How Geopolitics Can Affect Your Trading

Geopolitics is a way of studying foreign policy and international relations, taking into acount geographic, economics, and demographics; all of which can have an impact on asset prices.


Geopolitical issues can lead to a range of effects on financial assets. Often, increases in geopolitical tension leads to an outflow of riskier assets as investors and traders flock to “safe haven” assets. In the simplest of scenarios, this puts pressure on stock market prices, while government bonds receive a boost.


Let’s explore the topic further and look at the implications of geopolitics on trading.



What Is Geopolitics?

Trade treaties, climate agreements, and sometimes disputes over borders are all geopolitical issues. Like trading itself, geopolitics is very much about strategy, which is why it is so vital to understand, especially when it has a lead over supply and demand and therefore asset prices.




Scheduled Economic Events Vs. Geopolitical Events

Prescheduled economic data is usually less risky since it is already known to all players in the market in advance on any economic calendar. Worst case scenario: is if the data is vastly different from consensus estimates, it could produce a lot of volatility, but usually less so than breaking news. Geopolitical risk is trickier to fully price, because it often results from “known unknowns”.




Why Geopolitics Is Important To Traders

Geopolitics serves as a link that connects territory with politics. Geopolitics is founded on the indisputable truth that all global politics, from peace to war, occur in time and space under the limitations of geographical realms and conditions.


Monetary Policy Implications: A paradigm shift in inflation is a paradigm shift in monetary policy. Because of the disinflationary implications of globalization and demographic trends, leading central banks have had to turn to unorthodox monetary policies such as quantitative easing.


The resumption of inflationary pressures might reverse this trend. Rather than responding to economic shocks with quantitative easing, central banks worldwide would need to tailor future support to prevent these increasing price pressures.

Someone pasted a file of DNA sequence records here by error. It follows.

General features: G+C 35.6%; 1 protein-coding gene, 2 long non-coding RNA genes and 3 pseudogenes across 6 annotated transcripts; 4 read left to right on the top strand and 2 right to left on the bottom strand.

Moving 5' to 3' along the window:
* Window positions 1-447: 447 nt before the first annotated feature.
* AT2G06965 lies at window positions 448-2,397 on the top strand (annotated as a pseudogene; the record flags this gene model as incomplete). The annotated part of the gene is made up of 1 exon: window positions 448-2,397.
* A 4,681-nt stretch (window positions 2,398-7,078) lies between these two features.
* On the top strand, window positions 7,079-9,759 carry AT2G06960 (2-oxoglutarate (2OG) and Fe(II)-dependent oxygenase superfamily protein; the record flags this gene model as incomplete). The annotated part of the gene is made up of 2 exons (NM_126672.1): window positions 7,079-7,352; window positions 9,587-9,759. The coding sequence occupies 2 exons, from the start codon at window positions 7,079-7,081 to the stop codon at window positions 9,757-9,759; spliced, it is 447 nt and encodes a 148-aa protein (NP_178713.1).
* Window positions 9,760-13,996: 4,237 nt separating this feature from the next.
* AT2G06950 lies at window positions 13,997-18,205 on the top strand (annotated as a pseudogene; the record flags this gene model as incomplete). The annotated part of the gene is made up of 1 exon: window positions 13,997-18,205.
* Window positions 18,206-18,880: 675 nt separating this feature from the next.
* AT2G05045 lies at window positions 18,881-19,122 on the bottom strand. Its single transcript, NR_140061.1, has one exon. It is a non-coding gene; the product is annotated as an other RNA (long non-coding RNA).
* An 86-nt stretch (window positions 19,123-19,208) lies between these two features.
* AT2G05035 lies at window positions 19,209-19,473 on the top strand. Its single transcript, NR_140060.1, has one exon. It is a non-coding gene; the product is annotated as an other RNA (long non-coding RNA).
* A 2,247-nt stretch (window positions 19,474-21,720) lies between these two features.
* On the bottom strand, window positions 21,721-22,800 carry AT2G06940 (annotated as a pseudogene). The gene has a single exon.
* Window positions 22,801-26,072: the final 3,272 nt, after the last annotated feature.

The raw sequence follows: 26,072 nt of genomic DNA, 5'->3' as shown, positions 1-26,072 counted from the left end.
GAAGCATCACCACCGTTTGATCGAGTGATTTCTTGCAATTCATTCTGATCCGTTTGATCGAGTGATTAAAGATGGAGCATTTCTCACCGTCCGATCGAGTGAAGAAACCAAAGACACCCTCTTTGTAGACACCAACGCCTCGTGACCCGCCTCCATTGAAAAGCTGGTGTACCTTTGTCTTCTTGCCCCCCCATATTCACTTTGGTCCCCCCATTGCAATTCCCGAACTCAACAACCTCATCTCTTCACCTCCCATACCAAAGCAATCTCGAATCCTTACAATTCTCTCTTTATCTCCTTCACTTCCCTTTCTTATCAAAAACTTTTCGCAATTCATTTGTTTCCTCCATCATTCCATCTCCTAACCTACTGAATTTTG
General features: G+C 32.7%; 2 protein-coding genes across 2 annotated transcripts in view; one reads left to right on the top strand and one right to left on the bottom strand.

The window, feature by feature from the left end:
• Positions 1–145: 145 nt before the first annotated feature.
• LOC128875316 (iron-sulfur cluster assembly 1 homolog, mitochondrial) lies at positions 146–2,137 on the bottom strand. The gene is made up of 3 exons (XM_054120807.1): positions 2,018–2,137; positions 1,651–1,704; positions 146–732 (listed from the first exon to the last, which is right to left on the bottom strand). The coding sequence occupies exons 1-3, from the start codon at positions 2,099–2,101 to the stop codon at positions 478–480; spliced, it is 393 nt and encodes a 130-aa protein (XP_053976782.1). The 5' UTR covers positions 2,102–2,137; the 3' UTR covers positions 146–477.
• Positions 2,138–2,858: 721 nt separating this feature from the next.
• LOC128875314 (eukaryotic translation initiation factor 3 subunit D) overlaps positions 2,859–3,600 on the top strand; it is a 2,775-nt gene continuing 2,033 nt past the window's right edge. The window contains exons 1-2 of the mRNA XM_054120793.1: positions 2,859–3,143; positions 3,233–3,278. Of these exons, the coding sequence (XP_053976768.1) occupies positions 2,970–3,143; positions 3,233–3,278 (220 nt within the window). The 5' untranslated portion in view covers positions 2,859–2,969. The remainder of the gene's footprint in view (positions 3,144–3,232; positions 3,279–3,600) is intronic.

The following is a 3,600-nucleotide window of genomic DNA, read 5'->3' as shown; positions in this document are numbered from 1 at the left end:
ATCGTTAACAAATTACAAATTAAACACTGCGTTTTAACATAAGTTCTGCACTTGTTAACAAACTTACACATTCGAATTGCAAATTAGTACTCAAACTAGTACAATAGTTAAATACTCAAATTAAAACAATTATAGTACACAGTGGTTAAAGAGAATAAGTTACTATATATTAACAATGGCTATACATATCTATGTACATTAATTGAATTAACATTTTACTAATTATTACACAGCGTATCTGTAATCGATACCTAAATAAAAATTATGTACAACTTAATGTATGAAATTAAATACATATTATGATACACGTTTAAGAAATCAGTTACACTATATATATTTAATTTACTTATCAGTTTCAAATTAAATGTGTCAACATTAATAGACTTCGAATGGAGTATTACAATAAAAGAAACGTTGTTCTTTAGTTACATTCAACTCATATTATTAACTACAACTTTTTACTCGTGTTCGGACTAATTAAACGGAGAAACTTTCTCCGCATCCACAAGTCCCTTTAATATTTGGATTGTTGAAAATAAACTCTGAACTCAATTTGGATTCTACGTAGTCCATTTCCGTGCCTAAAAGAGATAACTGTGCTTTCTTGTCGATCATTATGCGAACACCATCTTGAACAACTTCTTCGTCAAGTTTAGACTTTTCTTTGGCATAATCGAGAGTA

Effects on Inflation: Inflation is one significant effect of these shifting priorities. Reorganizing supply chains necessitates significant investment capital and resource expenditures across the board, from logistics to management, something we have seen during the COVID-19 pandemic. Such advancements are expensive, and customers will eventually pay higher costs in exchange for more trustworthy supply chains.





Types of Geopolitical Risk

Some nations or regions are differently apt to respond to geopolitical headwinds. Countries that rely heavily on imports will tend to be more negatively impacted by geopolitical issues such as trade or shooting wars.


However, prducer economies such as China can also suffer if they are unable to sell or export their produce.


The most common forms of geopolitical risks are:



  • Armed military conflicts between nations, governments, societies, or guerrilla forces such as mercenaries, insurgents, and militias have a chilling impact on any economy in such a situation. However, terrorist attacks are generally seen less impactul in economic magnitude, except perhaps for tourist, despite the enormous inflicted harm on the victims of such attacks.


  • Trade wars—sometimes called currency wars or competitive devaluations—can be similar to a cold war, in the sense that no bullets fly, but tensions rise. Its negative impact is not necessarily less severe than a military conflict. The current international environment may not lead to all-out war, but will nevertheless lead to uncertainty surrounding politics and economics, which is always a pressure for markets.



How Currencies React To Geopolitical Risk

Currencies have long been the weapon of choice for trade wars, especially in modern history. Generally, the US Dollar (USD) is considered the main safe haven currency as it is the de facto world reserve currency with most of the debt around the world being priced in US dollars. 


The Japanese Yen (JPY) and Swiss Franc (CHF) are also considered safe havens in Forex and benefit from times of geopolitical uncertainty or risk




How Equities React To Geopolitical Risk

Geopolitical risk is roughly characterized as the hazard of war, political unrest, cross conflicts, and terrorism. It encompasses both the reality of such events and the escalation of the likelihood of such things happening.


Stocks that are likely to be influenced by present and future political decisions, for example, may move sideways or down if there is uncertainty. Potential investors are unsure what the endgame will be and how this will affect business. 


However, some sectors of the economy may actually thrive in times of geopolitical uncertainty, such as defense stocks (weapons companies).





Geopolitics may not be a consideration for short-term traders and more suited for long-term traders or investors. However, sometimes the effects caused by geopolitical issues are so strong that every serious trader needs to take it into account, as the trends produced by override other factors that would prevail in an otherwise stable period of market activity.




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$NVDA short setup. NVDA reverses lower at the 125 @spotgamma Hedge Wall as sellers absorb buyers, traders buy puts, and market makers sell stock to hedge delta exposure. Market maker hedging flow shown by Bookmap/SpotGamma HIRO. Setups and target shown on @bookmap_pro chart.


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